The Forster's Tern was again along the seafront at Salthill, Co Galway, on 18th. Rather more surprising for the date, though, was a brief White-winged Tern at Idle Valley, Notts, on the morning of 17th. A first-winter Bonaparte's Gull was seen off Millbrook, Cornwall, on 15th, while the Franklin's Gull was last noted in Weymouth, Dorset, on 14th. Four Ring-billed Gulls included the returning adult back in the roost at Llys-y-Fran Reservoir, Pembs. The only Kumlien's Gull was a returning adult at Moville, Co Donegal, Iceland Gulls totalled barely a handful and Glaucous Gulls only just scraped into double figures. Caspian Gulls were noted at a healthier number of 35 sites.
One of the week's more notable finds was a Black-crowned Night Heron, which frequented a park in Redcar, Cleveland, for the day on 18th. Just one Glossy Ibis – the long stayer at Fremington Pill, Devon – was seen. The most northerly Western Cattle Egret was a bird at Bishopton, Clyde, while up to 39 roosted at Abbotsbury, Dorset, and there were sizeable counts made in Cornwall and on the Somerset Levels. An immature Common Crane was popular at Coldstream, Borders, following its discovery on 14th.
In Ceredigion, the female King Eider was again seen off Ynyslas on a few dates, while the drake remained off Sheringham, Norfolk, throughout. The Black Scoter was last reported off Cheswick Sands, Northumberland, on 14th, with the Co Kerry bird again off Rossbeigh on 20th. Two drake Surf Scoter continued off St Andrews, Fife, with a third across the Firth of Forth at Musselburgh, Lothian.
Six American Wigeon included late news of a drake at a site west of Oxford, Oxon, on 13th and the return of the female to Grimley, Worcs, for its third winter. Curiously, Green-winged Teal were restricted to the far north and north-west of Scotland, with two apiece for the Outer Hebrides and Orkney, but none elsewhere. Meanwhile, the American Black Duck soldiered on at Strontian, Highland, for another week. An impressive quartet of drake Ring-necked Duck arrived at Lough Yganavan, Co Kerry, on 17th, while another was shot dead at Upper Lough Erne, Co Fermanagh, on 10th. Eleven others were reported across Britain and Ireland, including two at Inch Island Lake, Co Donegal, on 17th. In contrast, just a sole Lesser Scaup was logged – the female at Llyn Llygeirian, Anglesey. Unfortunately the splendid drake Hooded Merganser at Blythburgh, Suffolk, was found to be wearing a colour ring.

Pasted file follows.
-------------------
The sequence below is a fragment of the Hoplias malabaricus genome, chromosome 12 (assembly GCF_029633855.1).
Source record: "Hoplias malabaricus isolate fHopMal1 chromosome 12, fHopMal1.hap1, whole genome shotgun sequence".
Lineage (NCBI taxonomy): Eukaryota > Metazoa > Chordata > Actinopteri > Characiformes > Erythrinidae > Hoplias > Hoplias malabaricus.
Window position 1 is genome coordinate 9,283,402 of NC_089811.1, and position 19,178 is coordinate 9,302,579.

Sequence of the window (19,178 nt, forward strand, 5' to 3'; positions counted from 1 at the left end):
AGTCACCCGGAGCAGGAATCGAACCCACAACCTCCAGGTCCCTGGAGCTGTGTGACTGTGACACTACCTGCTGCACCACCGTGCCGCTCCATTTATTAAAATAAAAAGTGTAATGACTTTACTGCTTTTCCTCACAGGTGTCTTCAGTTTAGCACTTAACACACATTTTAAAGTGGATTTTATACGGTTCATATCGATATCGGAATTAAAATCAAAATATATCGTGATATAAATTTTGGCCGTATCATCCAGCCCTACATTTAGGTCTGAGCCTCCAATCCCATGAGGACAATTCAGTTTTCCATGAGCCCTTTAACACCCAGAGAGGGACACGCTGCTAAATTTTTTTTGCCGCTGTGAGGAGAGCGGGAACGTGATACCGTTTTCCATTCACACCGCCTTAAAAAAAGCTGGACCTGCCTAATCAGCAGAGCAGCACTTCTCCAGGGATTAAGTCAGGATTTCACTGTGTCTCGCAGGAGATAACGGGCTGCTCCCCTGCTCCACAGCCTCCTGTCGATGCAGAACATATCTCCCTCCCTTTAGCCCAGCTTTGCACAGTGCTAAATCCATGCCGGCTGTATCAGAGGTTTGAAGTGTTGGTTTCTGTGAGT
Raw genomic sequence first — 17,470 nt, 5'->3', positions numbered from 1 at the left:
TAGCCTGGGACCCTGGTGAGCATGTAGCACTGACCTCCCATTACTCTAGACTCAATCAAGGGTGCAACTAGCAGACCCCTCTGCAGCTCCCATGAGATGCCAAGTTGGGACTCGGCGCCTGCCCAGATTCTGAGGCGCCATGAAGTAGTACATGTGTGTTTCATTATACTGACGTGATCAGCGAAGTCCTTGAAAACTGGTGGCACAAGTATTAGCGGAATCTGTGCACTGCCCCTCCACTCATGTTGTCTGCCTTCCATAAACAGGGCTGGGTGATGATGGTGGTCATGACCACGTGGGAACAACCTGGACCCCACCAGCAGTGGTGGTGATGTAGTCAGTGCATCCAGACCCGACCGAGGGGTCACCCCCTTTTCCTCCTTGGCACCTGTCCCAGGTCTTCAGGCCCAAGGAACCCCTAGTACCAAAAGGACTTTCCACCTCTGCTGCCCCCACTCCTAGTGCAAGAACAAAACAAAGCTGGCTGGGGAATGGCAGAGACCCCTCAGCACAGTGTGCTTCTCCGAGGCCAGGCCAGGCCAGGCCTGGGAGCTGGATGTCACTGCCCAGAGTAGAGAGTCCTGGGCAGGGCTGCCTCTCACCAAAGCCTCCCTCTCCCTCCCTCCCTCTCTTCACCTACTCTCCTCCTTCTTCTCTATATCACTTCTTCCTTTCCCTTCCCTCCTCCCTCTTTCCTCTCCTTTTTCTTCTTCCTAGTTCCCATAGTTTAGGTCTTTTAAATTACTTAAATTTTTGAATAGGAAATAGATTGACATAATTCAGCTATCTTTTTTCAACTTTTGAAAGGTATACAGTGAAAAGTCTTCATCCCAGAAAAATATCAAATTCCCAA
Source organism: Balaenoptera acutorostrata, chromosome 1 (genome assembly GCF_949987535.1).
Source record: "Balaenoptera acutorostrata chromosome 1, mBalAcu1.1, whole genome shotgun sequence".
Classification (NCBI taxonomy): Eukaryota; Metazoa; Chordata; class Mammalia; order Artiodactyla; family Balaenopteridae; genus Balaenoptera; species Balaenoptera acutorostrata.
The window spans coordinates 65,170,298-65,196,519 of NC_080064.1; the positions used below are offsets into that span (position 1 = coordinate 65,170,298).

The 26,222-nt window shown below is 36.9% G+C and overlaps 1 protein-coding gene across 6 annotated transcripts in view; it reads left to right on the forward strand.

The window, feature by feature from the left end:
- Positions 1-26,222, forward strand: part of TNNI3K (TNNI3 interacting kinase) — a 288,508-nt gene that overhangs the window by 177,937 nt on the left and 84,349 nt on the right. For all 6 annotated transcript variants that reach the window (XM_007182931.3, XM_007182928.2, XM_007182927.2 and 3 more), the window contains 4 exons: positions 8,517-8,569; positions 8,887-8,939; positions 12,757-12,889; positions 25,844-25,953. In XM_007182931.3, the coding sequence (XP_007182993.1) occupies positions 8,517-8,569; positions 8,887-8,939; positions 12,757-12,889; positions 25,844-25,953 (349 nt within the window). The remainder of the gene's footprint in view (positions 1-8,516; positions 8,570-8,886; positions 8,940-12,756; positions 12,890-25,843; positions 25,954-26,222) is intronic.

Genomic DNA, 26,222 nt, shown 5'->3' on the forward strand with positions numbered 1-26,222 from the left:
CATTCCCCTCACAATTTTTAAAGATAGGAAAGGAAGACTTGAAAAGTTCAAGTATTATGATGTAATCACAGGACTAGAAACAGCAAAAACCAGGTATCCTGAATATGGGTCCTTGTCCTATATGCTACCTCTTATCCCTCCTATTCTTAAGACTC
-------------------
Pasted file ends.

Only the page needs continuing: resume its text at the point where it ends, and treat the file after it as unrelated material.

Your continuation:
Four Canada Geese, including three presumed Todd's, continued on Barra, Outer Hebrides, with another likely Todd's among Pink-footed Geese in Northumberland. A Richardson's Cackling Goose was on North Uist, while Black Brant were in Dorset, Norfolk, Cumbria and Glamorgan, the latter involving a bird at Whiteford NNR, Gower, on 18th.
Though there were a few possible fly-bys claimed on the east coast, the only confirmed White-billed Diver was a deceased individual on the beach at Thorpeness, Suffolk, on 18th.
Rough-legged Buzzards totalled a dozen, with two still at Great Fen, Cambs, and a third seen at nearby March Farmers. Geographically speaking, the most significant record concerned a juvenile near Capel Curig, Conwy, on 20th, while two proved popular at Faseny Bridge, Lothian, and others were twitchable in Cleveland and Norfolk.
Late news concerned an American Kestrel videoed on the north-west side of Graciosa, Azores, on 5 November. This represents the fourth record for the mid-Atlantic archipelago, although the first since 1980.
American Kestrel, Graciosa, Azores (Nuno Gonçalves).
Switzerland's first Long-tailed Shrike was an excellent find near Grandson on 18th, lingering there to 20th. Another national first came in the form of an Azure Tit in Hungary – the bird was seen well and photographed at Lake Fehér on 18th.
Gripping news from The Netherlands concerned a Nutcracker on the outskirts of Wageningen, Gelderland, from 19th. The bird was typically fearless, approaching the gathered crowd to within centimetres at times. Other Dutch records included Black-winged Kites at De Biesbosch and Purmerend, with a third just over the border in Limburg, Belgium. In northern France, a Cream-coloured Courser was at Digny, Eure-et-Loir, on 17th, while the Eastern Imperial Eagle was again noted near Saint-Gilles, Gard, on 18th.
The Green Heron lingered at Quinta do Lago, Portugal, as did a Sociable Lapwing at La Janda, Spain. In Galicia, the drake Bufflehead lingered at Xuño, while another Bufflehead, a juvenile, arrived on Sal, Cape Verde – a first for the archipelago.
The long-staying Brown Shrike hung on near Holmestrand, Norway, while other records from the country included a twitchable Greater Spotted Eagle at Hå on 17th, where there was also a lingering American Buff-bellied Pipit. Sweden's Naumann's Thrush was last seen at Patamalm on the morning of 14th, with an Oriental Turtle Dove seen in the same county at Berga that day.